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#1 David M

David M

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Posted 15 July 2010 - 10:13 PM

When you make a new line set do you have to use a sleeve on themPosted Image
David M.....Just a (slightly ) over aged guy playing with kites......and LOVIN' it

#2 andelscott


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Posted 16 July 2010 - 12:52 AM

When you make a new line set do you have to use a sleeve on themPosted Image

It is possible to make them without sleeving, as the Revolution supplied lineset for my original EXP testifies. Having said that, ongoing maintenance (i.e. adjusting / equalising) is *far* easier if they're sleeved!

#3 REVflyer


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Posted 16 July 2010 - 03:31 AM

I haven't used sleeving in over a decade. Makes a bigger place for tangles to happen and I haven't ever broken a line at the knots EVER! I use 50#, 90# and 150# LaserPro, mostly the Gold version but some Comp as well.

You tie the loop with a stopper knot at the center (before you make the loop).

Use a set of forceps to make this knot tying easily repeatable. Grasp the end of the line in the jaws, lock 'em. Melt a nice fat & round end-point with a lighter. Now wrap around, from the jaws-skinny part to the locking mechanism, go a couple of times around (this measurement is defining the location of the center of the loop you'll eventually be forming). Move the forceps to the new location and pinch on a single thickness of the line. Place an overhand knot at this point, butted against the forceps. Place another overhand knot (using both legs this time) against the stopper knot, spread the two legs apart and yank the knot into position. This knot can slide, . . . good you want that!! Slide it against the very end of the loop (you haven't closed the other end of it yet). Now place the forceps at the end of the line where you want to close-off and complete the loop, sliding your fingers along both legs so they're nice & even, with the stopper knot CENTERED in the loop on the very end. Use a figure of eight knot to close the loop. This knot wants to travel in both directions. That's okay, 'cause you've carefully measured and placed the stopper. The "closer knot" can be anywhere along that length and the size will remain consistent. It will never fail, it's two lines wrapped around each other in a figure of eight (8 thicknesses & no tight turns, where the single flying line length departs the loop)

With the stopper, now you have a place to grasp when you want to remove your flying lines, works for me even with gloves on. It's nice and clean, no snag points and double strength everywhere it's in contact with the bridle.

Say you need to adjust your lines overall length, wow talk about easy. Take the longest line and add a knot into the loop (away from the stopper end). If you've measured carefully you should wind up with a large loop and you'd adjust by adding little tiny knots along it's length. You can do these adjustments many times over the course of a season (if you fly a lot for example) and still have plenty of loop to work with for your larksheading to the bridle. I test line lengths by aligning the handles from a well placed stake, pull 'em back tight and examine. Slightly and slowly give slack, the longer line will drop lower. Check that your handles are exactly equal a couple of times. Test the tops independently from the bottoms, constantly comparing left and rights. If necessary add a knot to loop of the longest one. When everything is perfect mark the loops with a sharpie pen, identifying each attachment point, . . . top-left, . . . bottom-right, etc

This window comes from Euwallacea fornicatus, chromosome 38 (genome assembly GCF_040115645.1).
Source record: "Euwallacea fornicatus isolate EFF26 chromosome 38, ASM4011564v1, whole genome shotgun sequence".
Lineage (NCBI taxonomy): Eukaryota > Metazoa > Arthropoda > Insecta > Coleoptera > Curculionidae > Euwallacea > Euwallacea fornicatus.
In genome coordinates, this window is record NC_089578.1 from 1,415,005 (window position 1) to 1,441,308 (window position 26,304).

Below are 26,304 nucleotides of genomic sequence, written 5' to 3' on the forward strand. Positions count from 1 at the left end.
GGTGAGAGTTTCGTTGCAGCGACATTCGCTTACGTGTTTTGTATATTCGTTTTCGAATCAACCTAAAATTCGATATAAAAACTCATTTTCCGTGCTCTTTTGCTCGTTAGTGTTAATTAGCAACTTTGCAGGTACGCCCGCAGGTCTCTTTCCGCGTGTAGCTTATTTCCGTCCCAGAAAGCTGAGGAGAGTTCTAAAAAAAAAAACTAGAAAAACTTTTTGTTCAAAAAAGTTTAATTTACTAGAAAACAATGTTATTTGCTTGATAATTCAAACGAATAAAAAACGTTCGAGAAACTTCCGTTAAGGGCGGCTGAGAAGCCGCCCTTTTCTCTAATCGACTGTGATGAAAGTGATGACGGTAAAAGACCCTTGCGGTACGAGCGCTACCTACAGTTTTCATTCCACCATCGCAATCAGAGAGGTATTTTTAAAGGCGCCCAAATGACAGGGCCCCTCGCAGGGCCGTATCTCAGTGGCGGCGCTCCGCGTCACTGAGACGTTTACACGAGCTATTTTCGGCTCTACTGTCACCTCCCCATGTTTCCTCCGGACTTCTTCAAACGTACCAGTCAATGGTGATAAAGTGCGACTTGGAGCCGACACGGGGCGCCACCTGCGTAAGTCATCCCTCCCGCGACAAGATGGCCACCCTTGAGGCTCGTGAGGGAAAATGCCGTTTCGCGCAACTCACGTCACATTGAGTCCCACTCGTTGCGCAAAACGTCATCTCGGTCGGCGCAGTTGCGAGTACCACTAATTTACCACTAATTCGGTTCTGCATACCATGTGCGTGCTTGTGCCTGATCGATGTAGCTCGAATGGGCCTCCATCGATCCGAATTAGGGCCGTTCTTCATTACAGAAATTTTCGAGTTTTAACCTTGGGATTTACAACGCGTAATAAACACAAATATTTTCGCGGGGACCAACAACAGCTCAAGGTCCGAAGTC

PS: Get rid of those big old knots on your handle leaders too. A single thickness of 100# or 170# hi-test bridle line will never fail, one less thing to worry about. I use a double thickness of #100 personally.
Examine your bridle, is there excessive wear or a big knot in the way on it?
What about those end caps? Are the down spar caps along the leading edge STICKIN' UP? That's another sure snag point. Adjust your bungies so those top caps are flush, then address the ones along the bottom. I see lots of folks who've snugged up the slack along the bottom only and pushed their end-caps up more than a 1/2 inch!

#4 quaa714


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Posted 16 July 2010 - 04:34 AM

In 5 words.............
(specially on 50# line)

"Cya in the Sand!....."

"Slack lines are fine lines!"

"You don't need a weatherman to know which way the wind blows" BD
"One good thing about music, when it hits you feel no pain" BM

#5 jburka


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Posted 16 July 2010 - 05:13 AM

Yeah, what Paul and Rich said. I can't remember the last time I sleeved a line. 15 years ago, maybe? The only sleeved lines in my bag are sets that came with sleeving (e.g. LPG from Theressa). I don't even sleeve the 1800# spectra I use for my show kites...

#6 Murph


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Posted 16 July 2010 - 07:14 AM

Funnily enough I was just talking to a couple of buds on here about the very subject but....

....not with LPG but this 'Berkley Whiplash Crystal braid 50lb sea fishing line' that seem to be a popular alternative to the usual Rev flyers choice line material.

Wondering has anyone else tried this it and have you tried it without sleeving?!

I'd be interested to know as I've ordered some with the idea of going down the no sleeving route.


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